Leaving Pieces of Daddy

My father passed away three years ago at the age of 94.  He was a lifelong adventurer;  Whether  being a Merchant Marine in WWII or stationed in Korea, hitchhiking across the United States or traveling to the Great Wall of China in retirement. He led teenage boys from Camp DeWitt on canoe trips into the uncharted deep woods and rivers of Quebec and dragged a 26-foot camper behind an aging station wagon with his young family from coast to coast to coast.  He loved to pull off the highway in the Sierra Nevada’s to appreciate a view, marvel at the Terracotta Army in Qin Shi Huang China and appreciate the classic romantic architecture of Saint Petersburg.  My father was the definition of wanderlust.

My father, Benson Noice, traveling the world.

I requested and received a small portion of my father’s remains after his passing.  I wasn’t sure what I was going to do with them except to put some in a necklace.  It was my keepsake for good luck as well as keep him with me wherever I went.  I had a trip to New Hampshire to support my then boyfriend on his hike of the Appalachian Trail. I decided to take some of my dad’s ashes to leave pieces of him in some of the memorable places of his life (and some of my life as well).

These are some of the places where I left a piece of my Daddy:

The Cove at Camp DeWitt

Camp DeWitt is a boy’s camp that my father was the Waterfront Director every summer from the mid-1960’s through the 1970’s.  My father stood on the beach overseeing the sunfish sailboats, canoes and kayaks and countless life preservers while teenage boys, including my brothers, cycled through different activities throughout the camp.  My mother and I lounged, tanned and swam in the crystal-clear waters of the lake. Camp DeWitt was sold some years ago and now has elegant homes along the shores of Lake Winnipesaukee.  When I think of my happiest, most serene, carefree moments of my childhood, they are on that beach. The most frightening moment would be an errant crayfish or not putting on enough sun screen. I left a piece of my father on the beach of the former cove of Camp DeWitt.

The Statues of Major General Sedgwick

General Sedgwick is a family ancestor who fell at Spotsylvania in the Civil War whose famous last words were “They couldn’t hit an elephant at this distance.” My father wrote his Master’s Thesis on John Sedgwick and we did countless trips to Gettysburg where there is a stunning statue of Sedgwick on horseback on Sedgwick Drive.  Over the last few years since my dad passed, I’ve traveled to the monument where Sedgwick fell in Spotsylvania, the statue of Sedgwick at West Point where legend has it that a cadet who spins the spurs on boots of the statue at midnight, wearing full parade dress gray will have good luck on his or her final exam, and to his equestrian statue at Gettysburg. I left pieces of my father at each monument.

Hoosac School

My father spent his teenage years attending boarding schools thanks to his beloved Aunt Sadie.  Growing up in a broken home during the depression and moving countless times, Hoosac school was a safe haven for my dad.  He played football, wrestled and sung in the choir in this remote prep school in upstate New York, just spitting distance from Vermont.  As I was driving to New Hampshire and was trying to avoid the traffic in the greater metropolitan area of Boston, my circuitous route took me, serendipitously through Hoosac New York.  There I was driving alone and looking at the GPS when it showed that I was on Hoosac Road as I headed towards Vermont.  I felt like my father was willing me towards this prep school that I had only heard stories of and had never seen.  Sure enough, the sign for the school was along the road and I drove on campus. There at the top of a hill and at the base of the bell that I’m sure my father heard daily as a teenager, I left a piece of my father.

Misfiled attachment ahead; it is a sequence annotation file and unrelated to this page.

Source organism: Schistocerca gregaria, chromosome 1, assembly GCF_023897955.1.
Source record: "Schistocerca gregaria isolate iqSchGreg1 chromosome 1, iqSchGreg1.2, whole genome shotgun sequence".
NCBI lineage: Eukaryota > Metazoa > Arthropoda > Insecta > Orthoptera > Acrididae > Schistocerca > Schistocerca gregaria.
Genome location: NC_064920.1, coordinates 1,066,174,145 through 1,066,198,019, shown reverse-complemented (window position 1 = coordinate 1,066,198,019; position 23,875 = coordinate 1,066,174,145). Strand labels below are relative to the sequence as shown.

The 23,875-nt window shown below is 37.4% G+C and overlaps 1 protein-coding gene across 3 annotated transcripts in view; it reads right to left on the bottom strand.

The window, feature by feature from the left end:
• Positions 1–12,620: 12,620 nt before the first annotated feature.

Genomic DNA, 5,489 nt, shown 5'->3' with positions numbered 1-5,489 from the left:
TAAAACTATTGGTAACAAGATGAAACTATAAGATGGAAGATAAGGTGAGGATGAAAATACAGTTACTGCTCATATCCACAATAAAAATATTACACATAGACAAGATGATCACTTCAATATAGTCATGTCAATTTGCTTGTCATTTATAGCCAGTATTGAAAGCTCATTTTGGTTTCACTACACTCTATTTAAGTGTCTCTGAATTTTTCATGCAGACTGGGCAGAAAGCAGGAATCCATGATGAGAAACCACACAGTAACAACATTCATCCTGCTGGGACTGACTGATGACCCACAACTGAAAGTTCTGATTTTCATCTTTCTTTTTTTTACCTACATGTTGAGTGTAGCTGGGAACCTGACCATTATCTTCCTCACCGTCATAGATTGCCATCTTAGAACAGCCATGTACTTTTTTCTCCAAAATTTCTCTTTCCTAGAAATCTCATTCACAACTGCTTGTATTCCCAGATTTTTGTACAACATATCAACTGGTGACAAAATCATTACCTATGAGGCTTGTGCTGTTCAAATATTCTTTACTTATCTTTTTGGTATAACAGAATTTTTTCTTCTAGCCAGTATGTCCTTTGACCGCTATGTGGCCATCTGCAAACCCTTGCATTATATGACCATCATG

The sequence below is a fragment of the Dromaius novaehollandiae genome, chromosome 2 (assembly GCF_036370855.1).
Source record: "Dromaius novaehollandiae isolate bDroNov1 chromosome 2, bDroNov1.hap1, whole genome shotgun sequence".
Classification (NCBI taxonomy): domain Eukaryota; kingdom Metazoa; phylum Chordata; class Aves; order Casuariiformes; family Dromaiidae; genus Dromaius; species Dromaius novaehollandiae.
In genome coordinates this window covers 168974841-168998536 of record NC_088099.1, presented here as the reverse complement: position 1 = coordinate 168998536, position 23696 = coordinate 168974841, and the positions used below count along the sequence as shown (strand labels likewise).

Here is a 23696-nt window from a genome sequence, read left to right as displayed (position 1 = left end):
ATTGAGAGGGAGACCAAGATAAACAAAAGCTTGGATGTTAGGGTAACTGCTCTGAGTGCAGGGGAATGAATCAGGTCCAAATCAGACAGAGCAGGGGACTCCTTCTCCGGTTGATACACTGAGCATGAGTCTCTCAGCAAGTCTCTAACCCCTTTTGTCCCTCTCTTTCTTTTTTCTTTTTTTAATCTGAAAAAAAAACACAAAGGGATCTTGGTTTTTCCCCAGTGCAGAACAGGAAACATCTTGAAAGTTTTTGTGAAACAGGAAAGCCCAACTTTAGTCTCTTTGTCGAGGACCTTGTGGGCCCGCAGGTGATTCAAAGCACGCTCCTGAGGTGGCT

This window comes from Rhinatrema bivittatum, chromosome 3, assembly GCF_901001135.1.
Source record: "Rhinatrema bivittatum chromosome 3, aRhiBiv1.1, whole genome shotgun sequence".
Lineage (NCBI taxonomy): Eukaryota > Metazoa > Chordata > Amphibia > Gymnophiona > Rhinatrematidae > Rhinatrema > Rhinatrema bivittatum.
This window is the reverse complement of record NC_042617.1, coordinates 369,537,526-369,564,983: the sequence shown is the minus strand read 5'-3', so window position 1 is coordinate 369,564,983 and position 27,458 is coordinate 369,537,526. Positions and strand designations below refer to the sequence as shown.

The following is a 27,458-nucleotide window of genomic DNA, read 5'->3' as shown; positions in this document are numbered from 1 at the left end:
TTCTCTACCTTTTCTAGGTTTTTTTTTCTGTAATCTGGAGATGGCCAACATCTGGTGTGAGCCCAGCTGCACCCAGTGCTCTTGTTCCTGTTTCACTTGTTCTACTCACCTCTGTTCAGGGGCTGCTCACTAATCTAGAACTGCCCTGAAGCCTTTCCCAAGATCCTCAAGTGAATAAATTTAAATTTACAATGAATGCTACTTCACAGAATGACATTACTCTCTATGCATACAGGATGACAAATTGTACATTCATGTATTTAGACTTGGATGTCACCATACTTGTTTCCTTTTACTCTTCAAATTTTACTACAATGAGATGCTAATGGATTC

Penobscot Bay

Last fall, I traveled to the coast of Maine in the fall to see the changing foliage and to see where my parent’s relationship began.  My parents met aboard The Adventure, a schooner that traveled the islands and coves of Penobscot Bay, my mother as a guest and my father as crew.  As we drove into the quaint town of Camden, there was a lone parking space available on the crowded streets right in front of a sign for daily schooner tours out of Camden harbor.  It felt like a sign that I needed to get on one of the boats.  The next day I did, and even though it was cloudy and windless, I imaged my parents meeting in that boat some 65 years earlier; the prologue written that summer when my father turned 30 and met the woman of his dreams. I left a piece of my father in Penobscot Bay.

There have been other places along my travels to scatter pieces of my dad, Longwood Gardens where my father proposed to my mother, the top of Mount Washington, Goat Rock on the Sonoma Coast, Mount Rainer, and his headstone at St. Joe’s on the Brandywine.   I’m never sure of the next location but I know he’ll let me know like an ethereal tug on my attention.  I do know one location for sure and that is Peyto Lake in Banff.  In my father’s last days, he said it was the most beautiful place on earth and I’d like to leave a piece of him there so that he can be a part of that spectacular view forever. 

Remembering Daddy-Ott

Otto Wenke was born on the shortest day of the year, December 21, 1897 in Olean, New York. He was one of eleven siblings and his mother died when he was a small child. He was the first in his family to graduate from high school and went on to study business in Buffalo, NY. He served in the Navy. He met my grandmother, Mary Hammond, and eventually had a son, David, and daughter, Mary Ann (my mother). My grandfather, often referred to as Daddy-Ott, was an accountant for DuPont. DuPont was one of the first companies to occupy part of the Empire State Building after it opened in 1931. At one point in his career, he worked directly in New York, but eventually, my grandfather and his family landed in Wilmington, Delaware where DuPont was based. And that is where me, my brothers and my cousins all grew up together in close proximity to my grandparents.